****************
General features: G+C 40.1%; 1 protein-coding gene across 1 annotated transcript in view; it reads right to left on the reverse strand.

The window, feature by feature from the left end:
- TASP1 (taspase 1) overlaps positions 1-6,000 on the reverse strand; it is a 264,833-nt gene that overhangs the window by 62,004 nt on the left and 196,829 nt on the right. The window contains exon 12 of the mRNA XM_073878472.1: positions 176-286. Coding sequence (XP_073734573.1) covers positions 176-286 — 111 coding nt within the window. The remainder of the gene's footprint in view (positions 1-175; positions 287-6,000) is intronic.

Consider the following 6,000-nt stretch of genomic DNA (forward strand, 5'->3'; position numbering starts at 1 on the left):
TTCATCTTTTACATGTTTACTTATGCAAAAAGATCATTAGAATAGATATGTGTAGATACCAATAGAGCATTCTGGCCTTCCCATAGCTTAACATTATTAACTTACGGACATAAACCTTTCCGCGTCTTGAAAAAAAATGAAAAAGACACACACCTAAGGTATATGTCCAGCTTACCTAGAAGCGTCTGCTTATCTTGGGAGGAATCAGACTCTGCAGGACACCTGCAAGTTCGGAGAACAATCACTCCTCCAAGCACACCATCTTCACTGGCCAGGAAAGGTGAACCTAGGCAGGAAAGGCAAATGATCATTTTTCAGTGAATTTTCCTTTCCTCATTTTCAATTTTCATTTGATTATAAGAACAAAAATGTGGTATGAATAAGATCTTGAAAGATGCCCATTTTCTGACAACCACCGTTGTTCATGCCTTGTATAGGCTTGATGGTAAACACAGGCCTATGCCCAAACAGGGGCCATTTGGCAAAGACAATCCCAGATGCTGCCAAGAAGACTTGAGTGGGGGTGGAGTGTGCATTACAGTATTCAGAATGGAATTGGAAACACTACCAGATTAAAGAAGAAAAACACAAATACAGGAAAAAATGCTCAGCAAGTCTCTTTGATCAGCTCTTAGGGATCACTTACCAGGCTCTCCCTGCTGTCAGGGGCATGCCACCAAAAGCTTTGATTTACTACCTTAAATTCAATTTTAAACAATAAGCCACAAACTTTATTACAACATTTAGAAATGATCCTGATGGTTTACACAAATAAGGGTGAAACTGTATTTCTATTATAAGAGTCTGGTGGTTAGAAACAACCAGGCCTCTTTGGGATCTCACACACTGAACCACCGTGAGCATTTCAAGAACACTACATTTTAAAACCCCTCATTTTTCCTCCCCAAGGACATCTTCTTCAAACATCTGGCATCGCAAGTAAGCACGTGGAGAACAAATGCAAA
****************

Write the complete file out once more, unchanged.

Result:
General features: G+C 40.1%; 1 protein-coding gene across 1 annotated transcript in view; it reads right to left on the reverse strand.

The window, feature by feature from the left end:
- TASP1 (taspase 1) overlaps positions 1-6,000 on the reverse strand; it is a 264,833-nt gene that overhangs the window by 62,004 nt on the left and 196,829 nt on the right. The window contains exon 12 of the mRNA XM_073878472.1: positions 176-286. Coding sequence (XP_073734573.1) covers positions 176-286 — 111 coding nt within the window. The remainder of the gene's footprint in view (positions 1-175; positions 287-6,000) is intronic.

Consider the following 6,000-nt stretch of genomic DNA (forward strand, 5'->3'; position numbering starts at 1 on the left):
TTCATCTTTTACATGTTTACTTATGCAAAAAGATCATTAGAATAGATATGTGTAGATACCAATAGAGCATTCTGGCCTTCCCATAGCTTAACATTATTAACTTACGGACATAAACCTTTCCGCGTCTTGAAAAAAAATGAAAAAGACACACACCTAAGGTATATGTCCAGCTTACCTAGAAGCGTCTGCTTATCTTGGGAGGAATCAGACTCTGCAGGACACCTGCAAGTTCGGAGAACAATCACTCCTCCAAGCACACCATCTTCACTGGCCAGGAAAGGTGAACCTAGGCAGGAAAGGCAAATGATCATTTTTCAGTGAATTTTCCTTTCCTCATTTTCAATTTTCATTTGATTATAAGAACAAAAATGTGGTATGAATAAGATCTTGAAAGATGCCCATTTTCTGACAACCACCGTTGTTCATGCCTTGTATAGGCTTGATGGTAAACACAGGCCTATGCCCAAACAGGGGCCATTTGGCAAAGACAATCCCAGATGCTGCCAAGAAGACTTGAGTGGGGGTGGAGTGTGCATTACAGTATTCAGAATGGAATTGGAAACACTACCAGATTAAAGAAGAAAAACACAAATACAGGAAAAAATGCTCAGCAAGTCTCTTTGATCAGCTCTTAGGGATCACTTACCAGGCTCTCCCTGCTGTCAGGGGCATGCCACCAAAAGCTTTGATTTACTACCTTAAATTCAATTTTAAACAATAAGCCACAAACTTTATTACAACATTTAGAAATGATCCTGATGGTTTACACAAATAAGGGTGAAACTGTATTTCTATTATAAGAGTCTGGTGGTTAGAAACAACCAGGCCTCTTTGGGATCTCACACACTGAACCACCGTGAGCATTTCAAGAACACTACATTTTAAAACCCCTCATTTTTCCTCCCCAAGGACATCTTCTTCAAACATCTGGCATCGCAAGTAAGCACGTGGAGAACAAATGCAAA